By: Cindy Chen
A bubble exists when people are surrounded by beliefs they generally agree with while being sheltered from opposing perspectives. These types of “bubbles” can distort people’s understanding of the world and hamper their ability to empathize with those who are different. Although invisible, the bubble has a dominant presence in JCHS.
It is no secret that JCHS is not a diverse school in terms of race. The majority of the student body is white and while that is not inherently bad, it does pose some problems for cultural understanding. It becomes less intimidating for a student to poke fun at another person’s culture when they are in the minority. Consider this: if a person of an ethnic minority took offense to a comment made about their culture, would they not look like they are being overdramatic if everyone around them considered it a joke? A lack of diversity breeds ignorance and fosters an environment where racist or racially insensitive comments can be made.
There is no denying that society has progressed tremendously, but while all races are equal in theory, that is not the case in real life. Under Trump’s adminstration, racism has blossomed with comments made about Mexican rapists and Muslim terrorists crossing U.S. borders. While his racist tweets have offended many, the President remains unconcerned about his political stance because “many people agree” (Trump).
Perhaps it’s due to my own naivety, but I did not expect a JCHS student to blatantly express that they are one of the many people who agree with Trump. When I heard this student announce that they were a “Republican” and saw them side eye a Hispanic girl that was sitting next to them, my mind immediately wanted to assume the worst, however I just told myself that surely someone would know better than to make a comment like that. Unfortunately, I was wrong and the situation took a turn for the worse. This student proceeded to boldly claim that Hispanic people “needed to learn how to speak English” and that they should “go back to their own country”. To add on to my horror, someone else agreed. When called out for the apparent racism, the student was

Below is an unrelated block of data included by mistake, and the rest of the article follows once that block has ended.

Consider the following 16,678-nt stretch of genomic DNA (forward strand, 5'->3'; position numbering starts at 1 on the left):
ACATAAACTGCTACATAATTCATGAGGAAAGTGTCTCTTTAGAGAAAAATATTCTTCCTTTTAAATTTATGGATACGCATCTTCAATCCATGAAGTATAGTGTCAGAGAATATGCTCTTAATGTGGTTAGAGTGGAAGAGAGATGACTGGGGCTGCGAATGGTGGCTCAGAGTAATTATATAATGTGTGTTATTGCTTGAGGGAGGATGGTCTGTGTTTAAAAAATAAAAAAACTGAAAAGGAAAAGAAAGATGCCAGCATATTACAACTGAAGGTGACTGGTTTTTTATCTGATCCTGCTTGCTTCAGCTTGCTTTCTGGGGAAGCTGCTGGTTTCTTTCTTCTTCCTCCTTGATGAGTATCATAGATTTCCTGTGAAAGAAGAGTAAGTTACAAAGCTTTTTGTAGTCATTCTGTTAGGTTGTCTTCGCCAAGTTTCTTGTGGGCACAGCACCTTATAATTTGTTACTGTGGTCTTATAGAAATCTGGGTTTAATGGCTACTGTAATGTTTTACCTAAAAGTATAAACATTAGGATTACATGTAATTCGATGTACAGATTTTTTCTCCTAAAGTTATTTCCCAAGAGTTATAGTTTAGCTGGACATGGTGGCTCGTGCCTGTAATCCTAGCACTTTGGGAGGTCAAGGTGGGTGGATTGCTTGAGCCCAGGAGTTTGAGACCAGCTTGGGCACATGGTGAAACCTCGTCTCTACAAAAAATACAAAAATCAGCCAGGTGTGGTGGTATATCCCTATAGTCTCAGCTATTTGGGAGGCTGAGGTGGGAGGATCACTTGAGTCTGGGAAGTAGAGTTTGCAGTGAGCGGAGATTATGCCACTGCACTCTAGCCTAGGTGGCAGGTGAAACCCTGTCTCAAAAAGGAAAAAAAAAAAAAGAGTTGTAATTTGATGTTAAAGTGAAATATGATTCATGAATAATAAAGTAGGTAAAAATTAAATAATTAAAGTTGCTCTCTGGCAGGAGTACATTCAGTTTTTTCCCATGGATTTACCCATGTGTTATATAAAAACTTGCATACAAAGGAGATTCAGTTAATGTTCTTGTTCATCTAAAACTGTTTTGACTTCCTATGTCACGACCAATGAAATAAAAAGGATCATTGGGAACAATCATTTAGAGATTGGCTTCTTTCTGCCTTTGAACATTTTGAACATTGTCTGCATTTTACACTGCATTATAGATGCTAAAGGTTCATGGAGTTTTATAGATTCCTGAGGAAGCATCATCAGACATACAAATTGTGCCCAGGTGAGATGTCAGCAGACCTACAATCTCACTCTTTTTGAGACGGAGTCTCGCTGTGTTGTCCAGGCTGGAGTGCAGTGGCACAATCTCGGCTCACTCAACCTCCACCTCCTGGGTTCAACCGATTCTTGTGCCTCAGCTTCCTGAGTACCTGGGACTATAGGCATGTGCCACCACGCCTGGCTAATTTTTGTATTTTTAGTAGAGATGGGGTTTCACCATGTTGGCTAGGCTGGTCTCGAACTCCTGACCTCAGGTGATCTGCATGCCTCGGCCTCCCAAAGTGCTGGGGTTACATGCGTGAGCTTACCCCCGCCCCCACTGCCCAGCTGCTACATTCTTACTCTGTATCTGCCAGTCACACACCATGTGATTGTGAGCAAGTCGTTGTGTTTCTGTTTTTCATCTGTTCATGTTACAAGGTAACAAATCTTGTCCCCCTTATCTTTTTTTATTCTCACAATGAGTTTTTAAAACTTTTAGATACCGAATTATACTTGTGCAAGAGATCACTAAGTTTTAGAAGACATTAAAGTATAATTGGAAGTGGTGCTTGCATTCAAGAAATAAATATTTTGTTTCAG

quick to deny it, citing her Spanish roots as justification for the comments that were made. At first, it was absurd to me that this student did not understand the gravity of her comments, but the more I thought about it, I realized that it was probably the first time that someone had blatantly labeled them as a “racist,” and the sad truth is that they probably weren’t expecting anyone to stand up. People make racist remarks when they’ve become so used to the fact that people won’t find it offensive, which is usually the case in a white dominated society. It would have been easy to be the bystander, and maybe someone else would have thought of speaking up as not worth the trouble, since they would not have taken personal offense to what was being said.
When people do not encounter challenges to their viewpoints, their views become normalized and that is exactly the kind of domain the “bubble” helps to create. It is the environment that exists in JCHS, as well as countless other schools in the nation. Although the racial diversity of schools cannot be changed overnight, it is important for people to rid themselves of fear of talking about racism. Do not be afraid to call someone out even if it is a loved one or a friend. By doing so, you are no longer someone that is trapped inside the bubble.